I recently spoke to a student about the goals of the One Laptop per Child user interface, and was surprised at how difficult it was to answer the question as to how I felt about taking a ‘universal’ design approach. I was quick to defend my belief in universal design as a means by which to broaden access to, or appreciation of, any designed object, acknowledging that design is necessarily subjective. Yet on further reflection, is universality ever achievable? Is it presumptuous, as designers, to think that we could design an interface that would be universally understandable?
March 17th, 2007
On the integrity of an object
With any adaptation comes conflict and contradiction. A change to an existing object may threaten to change its perception as a particular kind of thing, fundamentally altering the perception of what it is.
As I continue to evolve my definition of adaptability, I keep returning to the object as a fundamental element. Our recognition of an object as a type is based on what I will call its class integrity—the degree to which its attributes overlap with those of its object class. As an object adapts in form and shape, its semantic qualities must predominantly match those of its object class, in order for it to be continuously recognized as a particular type. read the rest of this entry
March 13th, 2007
Visualization as navigation
Following the train of thought from Browsing informal hierarchies, this post investigates visualization as navigation. When can navigation double as visualization and provide the user with visual cues reflecting the organization of content on a web site or another digital media device? Already in use on many web sites, informal hierarchies have the potential to replace the widely used static, tabular navigation and its often arbitrarily determined categories with a more flexible and adaptive device, one which not only is more effective in orienting users within a particular hierarchy, but is also an iconic representation of the web site itself, providing a distinct visual identity which people will recognize.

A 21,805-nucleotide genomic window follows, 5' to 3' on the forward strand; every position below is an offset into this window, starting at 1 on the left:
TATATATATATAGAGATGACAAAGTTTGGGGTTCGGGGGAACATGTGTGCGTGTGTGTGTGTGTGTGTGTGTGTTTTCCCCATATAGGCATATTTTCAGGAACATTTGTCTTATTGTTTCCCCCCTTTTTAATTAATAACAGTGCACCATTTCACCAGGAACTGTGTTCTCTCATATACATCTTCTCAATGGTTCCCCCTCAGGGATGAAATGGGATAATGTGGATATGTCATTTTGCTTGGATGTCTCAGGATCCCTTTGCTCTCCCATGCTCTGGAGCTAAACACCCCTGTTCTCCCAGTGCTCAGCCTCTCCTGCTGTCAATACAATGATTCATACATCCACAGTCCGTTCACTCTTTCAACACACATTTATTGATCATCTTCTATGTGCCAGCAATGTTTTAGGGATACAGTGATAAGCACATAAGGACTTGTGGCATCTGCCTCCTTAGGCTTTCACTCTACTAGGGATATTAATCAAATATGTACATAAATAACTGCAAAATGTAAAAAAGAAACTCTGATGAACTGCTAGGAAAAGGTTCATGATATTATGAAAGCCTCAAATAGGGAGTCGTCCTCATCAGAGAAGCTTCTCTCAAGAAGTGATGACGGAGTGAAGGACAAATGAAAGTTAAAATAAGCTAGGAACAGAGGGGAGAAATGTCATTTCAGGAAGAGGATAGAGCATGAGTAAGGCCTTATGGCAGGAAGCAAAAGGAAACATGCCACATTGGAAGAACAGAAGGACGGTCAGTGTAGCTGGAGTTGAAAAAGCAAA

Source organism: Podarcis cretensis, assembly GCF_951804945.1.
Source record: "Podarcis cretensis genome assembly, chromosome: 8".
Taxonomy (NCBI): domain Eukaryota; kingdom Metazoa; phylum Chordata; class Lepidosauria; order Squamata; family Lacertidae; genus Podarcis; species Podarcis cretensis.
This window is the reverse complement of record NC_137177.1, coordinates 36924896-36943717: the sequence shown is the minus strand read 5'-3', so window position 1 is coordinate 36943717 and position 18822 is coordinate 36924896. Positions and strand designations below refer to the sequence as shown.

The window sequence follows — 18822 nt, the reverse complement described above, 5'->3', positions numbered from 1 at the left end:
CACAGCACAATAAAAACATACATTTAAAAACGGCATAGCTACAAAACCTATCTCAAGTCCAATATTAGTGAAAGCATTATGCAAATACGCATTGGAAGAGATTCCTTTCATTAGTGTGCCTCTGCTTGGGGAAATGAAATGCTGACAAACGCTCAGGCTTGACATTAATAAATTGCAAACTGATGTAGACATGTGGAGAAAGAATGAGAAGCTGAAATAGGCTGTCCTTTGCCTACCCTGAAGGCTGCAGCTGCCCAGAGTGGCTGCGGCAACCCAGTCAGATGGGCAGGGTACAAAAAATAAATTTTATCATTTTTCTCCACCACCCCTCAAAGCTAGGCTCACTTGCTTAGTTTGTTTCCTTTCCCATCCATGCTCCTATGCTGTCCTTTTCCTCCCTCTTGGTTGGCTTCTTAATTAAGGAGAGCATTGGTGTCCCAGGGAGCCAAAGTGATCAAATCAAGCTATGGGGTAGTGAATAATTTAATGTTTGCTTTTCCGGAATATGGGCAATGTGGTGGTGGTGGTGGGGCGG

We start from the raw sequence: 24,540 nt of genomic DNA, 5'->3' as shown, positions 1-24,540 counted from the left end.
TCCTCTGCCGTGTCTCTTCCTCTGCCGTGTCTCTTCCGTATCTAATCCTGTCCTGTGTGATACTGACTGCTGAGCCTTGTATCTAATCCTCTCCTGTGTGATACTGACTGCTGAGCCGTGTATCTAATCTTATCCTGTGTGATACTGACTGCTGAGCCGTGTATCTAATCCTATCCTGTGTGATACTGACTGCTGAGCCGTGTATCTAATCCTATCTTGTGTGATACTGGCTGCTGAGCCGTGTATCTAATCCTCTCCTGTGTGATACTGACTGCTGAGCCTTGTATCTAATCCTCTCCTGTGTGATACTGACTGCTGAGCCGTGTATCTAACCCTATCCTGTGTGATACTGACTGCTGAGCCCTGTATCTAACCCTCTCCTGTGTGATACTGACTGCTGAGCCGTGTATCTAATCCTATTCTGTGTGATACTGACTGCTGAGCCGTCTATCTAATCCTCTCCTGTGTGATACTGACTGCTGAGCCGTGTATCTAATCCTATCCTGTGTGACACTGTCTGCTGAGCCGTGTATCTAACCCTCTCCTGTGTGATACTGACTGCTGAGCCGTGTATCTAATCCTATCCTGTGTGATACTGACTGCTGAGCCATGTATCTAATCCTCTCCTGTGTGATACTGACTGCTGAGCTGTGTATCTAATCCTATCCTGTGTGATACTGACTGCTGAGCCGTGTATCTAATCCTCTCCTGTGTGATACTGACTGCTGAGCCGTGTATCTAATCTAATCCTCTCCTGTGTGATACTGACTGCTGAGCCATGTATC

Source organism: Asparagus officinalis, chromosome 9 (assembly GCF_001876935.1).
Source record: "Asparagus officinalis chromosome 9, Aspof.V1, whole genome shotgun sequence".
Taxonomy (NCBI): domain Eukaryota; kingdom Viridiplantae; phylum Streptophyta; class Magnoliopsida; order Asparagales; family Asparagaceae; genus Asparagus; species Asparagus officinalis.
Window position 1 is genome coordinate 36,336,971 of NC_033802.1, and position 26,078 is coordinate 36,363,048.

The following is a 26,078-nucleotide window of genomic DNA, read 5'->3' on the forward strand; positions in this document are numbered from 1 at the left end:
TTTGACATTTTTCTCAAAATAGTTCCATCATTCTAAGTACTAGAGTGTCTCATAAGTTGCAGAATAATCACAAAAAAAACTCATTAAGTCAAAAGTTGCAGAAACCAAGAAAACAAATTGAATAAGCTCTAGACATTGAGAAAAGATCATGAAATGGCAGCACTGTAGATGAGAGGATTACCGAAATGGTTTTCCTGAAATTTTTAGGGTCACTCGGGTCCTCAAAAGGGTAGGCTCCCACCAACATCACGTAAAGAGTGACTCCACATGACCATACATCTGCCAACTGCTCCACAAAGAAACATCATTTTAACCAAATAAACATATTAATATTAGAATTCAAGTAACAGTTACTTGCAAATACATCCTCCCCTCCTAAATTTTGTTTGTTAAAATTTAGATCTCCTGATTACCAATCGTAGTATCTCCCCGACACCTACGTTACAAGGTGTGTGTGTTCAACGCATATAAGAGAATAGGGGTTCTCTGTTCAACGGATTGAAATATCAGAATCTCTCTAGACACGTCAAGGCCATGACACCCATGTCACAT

December 27th, 2006
The boundaries of a development
The approval of the controversial Atlantic Yards development has renewed my interest in political and economic boundaries. At a pivotal point in Brooklyn, this project will dramatically transform the character of the area by drawing new business and creating economic growth. The development promises to create a sense of place from an urban void—the yards, which are inaccessible to the public, and currently separate four communities.
November 12th, 2006
Urban constants and variables
The urban environment is a container of information. Anything can be treated as information, in as far as it is quantifiable.
As Aldo Rossi points out in The Architecture of the City, the city consists of Urban Artifacts, the constants in the changing urban fabric. As an adaptive construct, the city contains both constants and variables. The constants, however large or small, tangible or intangible, provide a parametric framework through which the city defines itself.
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